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【The Standard】Why the UK’s approach to coronavirus is bad for boarding schools

UK chitchat


As a hongkonger who was educated in the UK and whose life and business is dedicated to promoting the benefits of British education for international students, I cannot help but feel angered and dismayed by the coronavirus policy in Britain.

My experience in education also tells me that UK boarding schools could potentially see a huge drop in interest from pupils in Asia due to this policy.

The UK government’s initial approach appeared to involve the development of herd immunity – that is, the resistance to the spread of a contagious disease within a population that results if a sufficiently high proportion of individuals are immune to the disease.

To me, this is just totally reckless and illogical.

First, take a look at the figures.

Around 60 percent of the population have to contract the virus in order to achieve herd immunity. In the UK, that’s around 30 million people. The mortality rate of the virus, though, is around 2 percent. So this plan means potentially 60,000 deaths.

However, this is just a low estimate. If hospitals end up turning away huge numbers of people and leaving them to cope on their own and suffer at home, as happened in Wuhan early last month, the mortality rate is going to be far greaterthan 2 percent; in Iran, some sources put the rate at around 20 percent.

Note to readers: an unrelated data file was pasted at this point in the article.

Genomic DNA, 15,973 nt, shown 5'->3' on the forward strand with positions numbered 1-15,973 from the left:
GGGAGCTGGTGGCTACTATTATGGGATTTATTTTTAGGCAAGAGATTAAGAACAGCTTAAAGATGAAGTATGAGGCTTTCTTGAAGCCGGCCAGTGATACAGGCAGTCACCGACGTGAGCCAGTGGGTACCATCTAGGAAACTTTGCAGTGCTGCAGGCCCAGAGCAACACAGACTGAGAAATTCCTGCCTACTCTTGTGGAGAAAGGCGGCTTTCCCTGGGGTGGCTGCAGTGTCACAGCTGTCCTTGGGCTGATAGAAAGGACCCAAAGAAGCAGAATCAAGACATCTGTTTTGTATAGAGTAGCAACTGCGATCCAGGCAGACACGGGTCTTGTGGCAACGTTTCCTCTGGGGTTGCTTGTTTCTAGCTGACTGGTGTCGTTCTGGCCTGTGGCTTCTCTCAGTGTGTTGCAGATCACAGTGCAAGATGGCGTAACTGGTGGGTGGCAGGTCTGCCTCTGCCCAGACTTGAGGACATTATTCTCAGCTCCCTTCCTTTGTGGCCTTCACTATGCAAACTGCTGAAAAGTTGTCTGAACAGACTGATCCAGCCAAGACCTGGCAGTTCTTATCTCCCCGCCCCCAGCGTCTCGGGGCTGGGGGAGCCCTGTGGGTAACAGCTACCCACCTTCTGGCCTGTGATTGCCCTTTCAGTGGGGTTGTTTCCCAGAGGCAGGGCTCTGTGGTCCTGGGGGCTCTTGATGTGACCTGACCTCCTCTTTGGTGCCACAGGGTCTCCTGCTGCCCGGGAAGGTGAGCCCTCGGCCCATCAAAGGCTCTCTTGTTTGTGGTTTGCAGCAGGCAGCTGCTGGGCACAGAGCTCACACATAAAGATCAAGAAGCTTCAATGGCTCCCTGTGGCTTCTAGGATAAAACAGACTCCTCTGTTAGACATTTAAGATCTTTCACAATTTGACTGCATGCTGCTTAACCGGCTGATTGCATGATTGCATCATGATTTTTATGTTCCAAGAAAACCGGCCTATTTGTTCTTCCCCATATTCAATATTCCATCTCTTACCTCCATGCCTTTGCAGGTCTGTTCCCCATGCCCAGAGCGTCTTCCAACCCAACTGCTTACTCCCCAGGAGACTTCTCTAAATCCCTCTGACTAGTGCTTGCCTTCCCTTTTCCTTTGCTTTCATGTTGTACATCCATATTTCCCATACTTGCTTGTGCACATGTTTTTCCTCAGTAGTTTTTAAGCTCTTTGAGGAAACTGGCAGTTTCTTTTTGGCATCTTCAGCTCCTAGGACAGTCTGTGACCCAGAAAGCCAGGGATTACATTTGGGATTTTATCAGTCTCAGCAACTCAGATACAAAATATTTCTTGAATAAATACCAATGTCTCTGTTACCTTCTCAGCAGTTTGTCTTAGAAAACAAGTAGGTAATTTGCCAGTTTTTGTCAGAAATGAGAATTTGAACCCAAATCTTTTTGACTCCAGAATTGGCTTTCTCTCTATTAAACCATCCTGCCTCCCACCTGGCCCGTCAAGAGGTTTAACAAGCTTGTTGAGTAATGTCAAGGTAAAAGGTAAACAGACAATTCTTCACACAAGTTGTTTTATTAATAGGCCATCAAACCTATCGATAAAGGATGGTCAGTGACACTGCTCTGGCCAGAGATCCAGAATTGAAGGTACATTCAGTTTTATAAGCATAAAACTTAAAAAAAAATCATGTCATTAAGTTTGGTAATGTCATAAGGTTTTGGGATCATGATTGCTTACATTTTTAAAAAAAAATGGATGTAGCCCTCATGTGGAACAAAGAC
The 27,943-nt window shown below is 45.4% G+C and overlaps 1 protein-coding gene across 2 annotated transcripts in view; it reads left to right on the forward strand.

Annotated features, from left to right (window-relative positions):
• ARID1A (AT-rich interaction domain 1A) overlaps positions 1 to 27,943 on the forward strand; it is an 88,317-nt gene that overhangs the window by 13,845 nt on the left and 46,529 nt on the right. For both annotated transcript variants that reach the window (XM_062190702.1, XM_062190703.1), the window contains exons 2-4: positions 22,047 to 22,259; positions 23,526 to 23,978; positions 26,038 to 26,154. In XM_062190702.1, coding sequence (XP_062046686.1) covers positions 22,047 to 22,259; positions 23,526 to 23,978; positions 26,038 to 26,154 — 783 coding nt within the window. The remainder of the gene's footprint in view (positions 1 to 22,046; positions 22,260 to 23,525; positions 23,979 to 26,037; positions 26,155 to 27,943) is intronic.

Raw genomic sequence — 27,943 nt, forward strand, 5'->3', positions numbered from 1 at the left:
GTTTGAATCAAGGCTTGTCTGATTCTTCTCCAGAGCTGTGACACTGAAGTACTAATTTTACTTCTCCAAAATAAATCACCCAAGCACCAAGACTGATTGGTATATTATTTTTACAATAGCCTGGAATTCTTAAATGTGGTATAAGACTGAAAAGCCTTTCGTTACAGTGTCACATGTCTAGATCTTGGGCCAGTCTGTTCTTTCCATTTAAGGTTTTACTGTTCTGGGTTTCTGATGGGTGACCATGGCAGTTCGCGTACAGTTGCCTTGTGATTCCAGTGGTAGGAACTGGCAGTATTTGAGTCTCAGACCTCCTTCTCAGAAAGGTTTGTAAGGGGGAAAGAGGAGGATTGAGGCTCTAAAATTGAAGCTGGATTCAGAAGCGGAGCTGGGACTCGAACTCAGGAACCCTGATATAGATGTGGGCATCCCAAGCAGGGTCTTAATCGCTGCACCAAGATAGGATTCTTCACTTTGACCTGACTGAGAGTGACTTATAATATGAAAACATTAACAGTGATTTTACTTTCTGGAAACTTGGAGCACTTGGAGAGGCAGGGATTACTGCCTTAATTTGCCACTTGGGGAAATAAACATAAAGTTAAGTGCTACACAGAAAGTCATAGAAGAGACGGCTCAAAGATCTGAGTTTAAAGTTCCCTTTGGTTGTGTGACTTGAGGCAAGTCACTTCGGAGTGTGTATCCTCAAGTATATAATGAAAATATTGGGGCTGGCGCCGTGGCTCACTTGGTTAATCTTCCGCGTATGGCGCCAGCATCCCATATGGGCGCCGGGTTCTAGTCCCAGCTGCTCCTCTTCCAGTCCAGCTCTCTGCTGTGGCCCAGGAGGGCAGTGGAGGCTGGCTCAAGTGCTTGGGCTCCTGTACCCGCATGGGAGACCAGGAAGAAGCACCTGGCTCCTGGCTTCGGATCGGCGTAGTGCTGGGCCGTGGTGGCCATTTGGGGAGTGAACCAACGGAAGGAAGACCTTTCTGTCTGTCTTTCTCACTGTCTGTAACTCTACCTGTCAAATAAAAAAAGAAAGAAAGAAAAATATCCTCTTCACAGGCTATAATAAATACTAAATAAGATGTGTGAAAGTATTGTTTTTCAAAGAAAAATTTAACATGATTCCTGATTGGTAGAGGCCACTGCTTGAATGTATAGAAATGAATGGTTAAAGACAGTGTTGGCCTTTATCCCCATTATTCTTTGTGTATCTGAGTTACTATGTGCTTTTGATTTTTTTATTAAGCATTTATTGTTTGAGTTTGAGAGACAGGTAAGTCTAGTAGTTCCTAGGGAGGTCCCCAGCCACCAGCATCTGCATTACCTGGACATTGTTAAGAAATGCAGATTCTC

Secondly, this is a virus that currently has no cure.

The assumption of this UK policy is that immunity will develop.

But how can anyone actually be sure of this? Has there been immunity to AIDS and Ebola after three decades of widespread human infection?

Really, then, this policy amounts to the government proudly giving up on at least 2 percent of the population’s right to live.

Thirdly, there is the UK’s face mask policy – or lack thereof. Britain has been watching the mainland, Taiwan and Hong Kong for two months now, but England’s chief medical officer has warned the public that wearing face masks will do little to combat the outbreak.

Many boarding schools in the UK discourage students from wearing masks and some go as far as not allowing them to be worn at all.

Only recently, I wrote to boarding schools urging them to be open-minded about face masks and to consider and respect their international students. I highlighted that the advice from the Hong Kong department of health is that students should wear face masks.

On a daily basis now I find myself feeling absolutely infuriated by the situation and, particularly, by Boris Johnson.

Despite being a Brexit prime minister, he is not even closing the UK’s borders to Europe. He is worse than Neville Chamberlain – the UK prime minister whose appeasement of Hitler led to World War II.

Believe it or not, Johnson has actually said that he is a fan of the beach manager character in the killer shark movie Jaws – who is supposed to be the baddie!

In the 1975 thriller, this character makes an extreme decision in the face of a crisis. In spite of reports that sharks have been spotted in the water, he refuses to close down his beach so that he can make a profit.

The idea is that he is ridiculed by the audience, not admired. He is an example of complete selfishness, because his decision is the exact cause of the shark attack tragedy, and if he had closed the beach, it could have all been avoided.

The whole thing really leaves you lost for words.

But ask Steven Spielberg, the director of that classic movie, what he thinks of it all. He must be laughing his jaws off over the stupidity of the Old Etonian.